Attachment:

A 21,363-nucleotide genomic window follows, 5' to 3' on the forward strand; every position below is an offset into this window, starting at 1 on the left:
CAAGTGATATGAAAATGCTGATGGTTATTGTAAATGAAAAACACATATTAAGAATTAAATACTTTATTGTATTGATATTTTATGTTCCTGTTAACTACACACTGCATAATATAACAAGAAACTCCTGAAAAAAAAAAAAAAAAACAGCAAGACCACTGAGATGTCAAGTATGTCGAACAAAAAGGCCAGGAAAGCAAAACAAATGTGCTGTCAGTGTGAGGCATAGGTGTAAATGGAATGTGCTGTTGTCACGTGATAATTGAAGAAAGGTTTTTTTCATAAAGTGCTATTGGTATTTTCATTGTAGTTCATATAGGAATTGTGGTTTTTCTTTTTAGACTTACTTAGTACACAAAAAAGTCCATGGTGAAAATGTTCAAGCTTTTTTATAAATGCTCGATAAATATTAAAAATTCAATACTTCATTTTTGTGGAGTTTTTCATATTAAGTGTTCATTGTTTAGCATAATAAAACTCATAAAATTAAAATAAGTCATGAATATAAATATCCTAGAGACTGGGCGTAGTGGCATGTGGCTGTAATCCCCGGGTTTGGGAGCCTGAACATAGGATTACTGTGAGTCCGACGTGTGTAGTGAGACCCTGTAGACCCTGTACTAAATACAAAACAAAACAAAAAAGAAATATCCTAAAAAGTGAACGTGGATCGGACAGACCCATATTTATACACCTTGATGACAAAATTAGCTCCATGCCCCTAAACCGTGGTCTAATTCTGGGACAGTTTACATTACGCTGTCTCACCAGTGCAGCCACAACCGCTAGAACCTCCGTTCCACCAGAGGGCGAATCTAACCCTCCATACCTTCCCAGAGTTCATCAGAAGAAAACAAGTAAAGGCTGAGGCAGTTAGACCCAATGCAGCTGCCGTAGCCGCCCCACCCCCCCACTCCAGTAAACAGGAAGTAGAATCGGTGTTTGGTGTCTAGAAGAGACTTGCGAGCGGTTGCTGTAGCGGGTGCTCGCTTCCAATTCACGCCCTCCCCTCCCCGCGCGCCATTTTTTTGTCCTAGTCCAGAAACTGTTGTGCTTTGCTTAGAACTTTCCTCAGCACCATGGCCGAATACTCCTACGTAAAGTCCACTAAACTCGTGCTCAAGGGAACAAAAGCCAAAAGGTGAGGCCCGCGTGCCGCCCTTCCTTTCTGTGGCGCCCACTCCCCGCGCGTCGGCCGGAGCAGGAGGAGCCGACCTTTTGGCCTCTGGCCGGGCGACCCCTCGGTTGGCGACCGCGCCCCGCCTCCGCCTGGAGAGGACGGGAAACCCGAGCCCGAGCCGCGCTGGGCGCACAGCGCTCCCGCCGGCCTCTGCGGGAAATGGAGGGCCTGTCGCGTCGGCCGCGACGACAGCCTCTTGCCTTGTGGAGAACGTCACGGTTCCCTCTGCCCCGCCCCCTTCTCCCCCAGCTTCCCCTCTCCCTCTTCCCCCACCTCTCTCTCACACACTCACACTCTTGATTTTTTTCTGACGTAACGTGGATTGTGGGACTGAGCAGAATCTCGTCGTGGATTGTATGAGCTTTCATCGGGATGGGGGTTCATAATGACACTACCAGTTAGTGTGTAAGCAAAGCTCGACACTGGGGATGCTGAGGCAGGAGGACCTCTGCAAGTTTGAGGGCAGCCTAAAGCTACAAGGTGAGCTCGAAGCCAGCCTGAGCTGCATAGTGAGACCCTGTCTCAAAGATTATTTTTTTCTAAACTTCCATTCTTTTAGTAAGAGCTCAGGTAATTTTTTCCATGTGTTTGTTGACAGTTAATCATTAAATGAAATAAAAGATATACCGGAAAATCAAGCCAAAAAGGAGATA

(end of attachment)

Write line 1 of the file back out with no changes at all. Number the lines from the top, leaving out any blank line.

A 21,363-nucleotide genomic window follows, 5' to 3' on the forward strand; every position below is an offset into this window, starting at 1 on the left: